Joe O’Dea is running for elected office for the first time. As the Republican candidate barnstorms the state, voters are learning where the longtime construction CEO stands on the issues.
The picture emerging is of a candidate who is a kitchen-table minded conservative focused on major national challenges like inflation, crime and energy independence, but not on abortion or other social issues.
“I’m an outsider,” O’Dea told Steffan Tubbs in an appearance on the Denver newsman’s talk show on Wednesday. “I’m not running on social issues. That’s not what is important to working Americans.”
“We don’t have a voice in Colorado for working Americans,” O’Dea said. “We don’t have one in the Senate that’s for sure. That’s been the crux of my campaign, to make sure we have a voice, someone who can say, enough is enough.”
Repeatedly throughout the interview, O’Dea took the conversation back to inflation, gas prices, and other economic issues that have been the focus of his campaign.
Still, O’Dea didn’t shy away from questions on his stances. He took rapid fire questions from Tubbs for nearly an hour.
On gun control, O’Dea told Tubbs he doesn’t support more gun restrictions.
“We don’t need any more laws. We have hundreds and hundreds of gun laws. I’m an advocate for our Second Amendment rights,” he said.
Asked about Colorado’s fentanyl crisis, O’Dea bashed Democrats in Washington, DC and Denver for their weak handling of the crisis. O’Dea said the solution to the fentanyl crisis starts at the border.
“We need to get tough. It starts at our border. We need to finish (the wall),” he said.
When asked whether there was a Democrat he would be willing to work with, O’Dea said: “I really like what Joe Manchin’s done. He’s able to stand his ground, and when I am elected to the Senate I plan on being the same way. You just can’t be a rubber stamp.”
O’Dea said he didn’t support marijuana legalization but said it’s the law for better or worse.
“It’s the law of the land right now, (but) that’s not something I would have pushed for.”
On abortion, O’Dea, who was adopted and is a practicing catholic, said the political fight over abortion isn’t the reason he is running.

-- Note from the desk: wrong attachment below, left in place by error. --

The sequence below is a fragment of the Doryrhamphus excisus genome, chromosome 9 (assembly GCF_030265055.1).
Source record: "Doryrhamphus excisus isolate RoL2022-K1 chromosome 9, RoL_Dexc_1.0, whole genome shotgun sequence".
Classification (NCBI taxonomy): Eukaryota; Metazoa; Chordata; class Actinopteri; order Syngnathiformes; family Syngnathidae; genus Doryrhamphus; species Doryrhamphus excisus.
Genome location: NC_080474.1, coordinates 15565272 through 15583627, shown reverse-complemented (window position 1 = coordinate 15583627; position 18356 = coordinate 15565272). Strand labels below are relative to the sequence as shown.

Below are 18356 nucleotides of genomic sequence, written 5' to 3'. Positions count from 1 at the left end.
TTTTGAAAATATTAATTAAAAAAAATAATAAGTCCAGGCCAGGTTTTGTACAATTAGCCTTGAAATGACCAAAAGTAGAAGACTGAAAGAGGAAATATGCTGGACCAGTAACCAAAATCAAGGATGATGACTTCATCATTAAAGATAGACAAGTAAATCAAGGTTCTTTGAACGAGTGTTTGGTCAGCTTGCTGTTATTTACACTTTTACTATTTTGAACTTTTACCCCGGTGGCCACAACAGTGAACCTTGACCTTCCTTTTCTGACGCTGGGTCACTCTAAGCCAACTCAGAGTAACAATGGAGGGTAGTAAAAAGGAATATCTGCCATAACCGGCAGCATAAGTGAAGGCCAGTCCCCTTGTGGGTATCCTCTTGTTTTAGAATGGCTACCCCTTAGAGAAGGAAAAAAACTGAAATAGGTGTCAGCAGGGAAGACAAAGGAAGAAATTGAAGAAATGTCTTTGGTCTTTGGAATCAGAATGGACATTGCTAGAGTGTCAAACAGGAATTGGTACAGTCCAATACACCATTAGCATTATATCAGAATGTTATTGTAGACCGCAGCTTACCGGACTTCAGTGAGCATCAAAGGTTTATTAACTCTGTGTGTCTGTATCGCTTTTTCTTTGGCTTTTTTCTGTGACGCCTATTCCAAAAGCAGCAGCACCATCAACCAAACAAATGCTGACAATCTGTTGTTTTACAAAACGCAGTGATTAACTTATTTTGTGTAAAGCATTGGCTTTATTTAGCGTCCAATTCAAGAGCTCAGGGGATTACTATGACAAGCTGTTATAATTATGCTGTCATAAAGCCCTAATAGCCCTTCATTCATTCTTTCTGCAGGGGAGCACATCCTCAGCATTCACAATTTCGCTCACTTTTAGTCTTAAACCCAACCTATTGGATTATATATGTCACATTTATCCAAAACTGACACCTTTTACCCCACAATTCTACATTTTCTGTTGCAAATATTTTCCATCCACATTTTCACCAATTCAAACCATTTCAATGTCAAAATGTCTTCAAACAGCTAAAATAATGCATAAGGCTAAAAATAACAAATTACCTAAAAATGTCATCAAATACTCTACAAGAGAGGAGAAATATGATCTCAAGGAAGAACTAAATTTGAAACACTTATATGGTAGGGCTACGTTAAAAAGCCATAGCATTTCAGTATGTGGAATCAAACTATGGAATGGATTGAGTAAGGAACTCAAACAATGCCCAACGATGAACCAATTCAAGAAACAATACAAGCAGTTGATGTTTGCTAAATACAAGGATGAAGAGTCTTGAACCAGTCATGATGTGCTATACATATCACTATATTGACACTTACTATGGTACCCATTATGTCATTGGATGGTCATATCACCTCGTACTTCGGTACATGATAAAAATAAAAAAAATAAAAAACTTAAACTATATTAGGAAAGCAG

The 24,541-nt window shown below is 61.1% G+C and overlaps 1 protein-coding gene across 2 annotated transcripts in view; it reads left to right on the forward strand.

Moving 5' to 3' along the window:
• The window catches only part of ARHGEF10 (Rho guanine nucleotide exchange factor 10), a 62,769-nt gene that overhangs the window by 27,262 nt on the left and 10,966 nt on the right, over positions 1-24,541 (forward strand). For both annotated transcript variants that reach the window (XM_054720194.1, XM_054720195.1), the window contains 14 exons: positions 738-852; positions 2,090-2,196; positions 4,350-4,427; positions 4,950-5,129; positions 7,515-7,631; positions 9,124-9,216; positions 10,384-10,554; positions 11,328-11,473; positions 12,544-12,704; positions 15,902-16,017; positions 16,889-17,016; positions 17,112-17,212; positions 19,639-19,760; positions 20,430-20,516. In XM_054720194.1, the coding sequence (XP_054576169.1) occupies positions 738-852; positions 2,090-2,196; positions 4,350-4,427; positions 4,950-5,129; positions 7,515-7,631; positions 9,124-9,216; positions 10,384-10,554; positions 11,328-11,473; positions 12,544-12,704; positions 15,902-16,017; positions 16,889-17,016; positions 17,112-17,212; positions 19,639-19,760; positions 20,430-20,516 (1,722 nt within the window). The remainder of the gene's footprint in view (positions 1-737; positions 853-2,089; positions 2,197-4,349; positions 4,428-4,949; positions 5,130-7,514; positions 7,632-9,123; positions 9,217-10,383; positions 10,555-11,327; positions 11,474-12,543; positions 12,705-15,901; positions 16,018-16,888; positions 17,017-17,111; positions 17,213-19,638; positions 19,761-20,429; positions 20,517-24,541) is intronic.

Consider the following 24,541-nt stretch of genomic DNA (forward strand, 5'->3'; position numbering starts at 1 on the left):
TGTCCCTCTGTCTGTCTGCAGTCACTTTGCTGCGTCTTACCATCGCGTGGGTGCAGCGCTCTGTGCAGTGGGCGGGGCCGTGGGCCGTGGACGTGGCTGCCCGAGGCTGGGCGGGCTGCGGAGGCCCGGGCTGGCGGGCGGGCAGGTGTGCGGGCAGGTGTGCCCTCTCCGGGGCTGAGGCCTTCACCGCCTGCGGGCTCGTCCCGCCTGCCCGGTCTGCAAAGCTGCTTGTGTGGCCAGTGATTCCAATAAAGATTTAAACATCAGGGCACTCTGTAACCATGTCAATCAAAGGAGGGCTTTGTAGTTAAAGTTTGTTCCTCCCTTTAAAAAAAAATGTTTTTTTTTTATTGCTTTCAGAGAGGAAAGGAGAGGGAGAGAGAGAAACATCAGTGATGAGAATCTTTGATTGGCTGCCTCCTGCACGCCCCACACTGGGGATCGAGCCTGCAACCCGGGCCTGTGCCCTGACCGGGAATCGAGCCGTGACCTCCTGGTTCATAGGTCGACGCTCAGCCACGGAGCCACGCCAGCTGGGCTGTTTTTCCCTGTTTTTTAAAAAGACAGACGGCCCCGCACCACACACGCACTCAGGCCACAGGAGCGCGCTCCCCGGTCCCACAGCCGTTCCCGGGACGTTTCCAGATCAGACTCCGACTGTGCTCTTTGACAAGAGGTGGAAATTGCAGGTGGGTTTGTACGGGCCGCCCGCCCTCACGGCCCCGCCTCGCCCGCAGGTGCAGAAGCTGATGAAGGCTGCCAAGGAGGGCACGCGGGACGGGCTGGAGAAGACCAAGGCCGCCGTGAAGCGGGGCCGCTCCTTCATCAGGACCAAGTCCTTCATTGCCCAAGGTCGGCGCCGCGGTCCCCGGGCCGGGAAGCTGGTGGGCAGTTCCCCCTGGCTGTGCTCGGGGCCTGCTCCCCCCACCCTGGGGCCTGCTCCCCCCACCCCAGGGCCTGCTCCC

“I’m not running on social issues. It’s in place right now, Roe v. Wade, I wouldn’t vote to overturn that. But I’m not running on social issues. That’s not what is important to working Americans right now. That’s not what’s important to working Americans right now. It’s about the economy. It’s about gas (prices),” O’Dea said.
O’Dea’s spokesman Sage Naumann told Campfire Colorado that the candidates appearance on Tubbs’ show was “Joe being Joe.”
“Joe calls it straight,” said Naumann. “He’s focused on the issues that everyday Coloradans worry about daily – the price of filling their gas tank, if their neighborhoods are safe, if their kid’s school is preparing them for life. Democrats want to distract from the failures of the Biden and Bennet administration; we won’t let them.”
O’Dea’s appearance with Tubbs comes on the heels of a dust-up between the Republican and liberal bloggers over the role of social issues in the 2022 election.
On Sunday, O’Dea and his team hammered liberal bloggers and Democrats for trying to distract voters from what they say are the urgent challenges confronting America.
O’Dea hasn’t been shy about engaging with liberal bloggers, left wing news sites, or Democratic campaign operatives who attack him. “If we focus on what’s wrong with the country, the fake news crew will be crying in their beer on election night,” said O’Dea on Twitter.
O’Dea has said he supports limits on late-term abortion, and has been openly critical of a sweeping new abortion law signed by Governor Jared Polis. O’Dea calls it “extreme and grandstanding.”
But still, O’Dea and his team are insistent on bringing the conversation back to the issues they say matter the most.
“Again, he’s not running on social issues. We know some people will disagree and we respect them for their views, but Joe is Joe. He’s running to be a voice for working people and get America back on track. His answers will be consistent whether he’s in a primary or a general election – and that sort of honesty is exactly what we need in Washington,” Naumann said.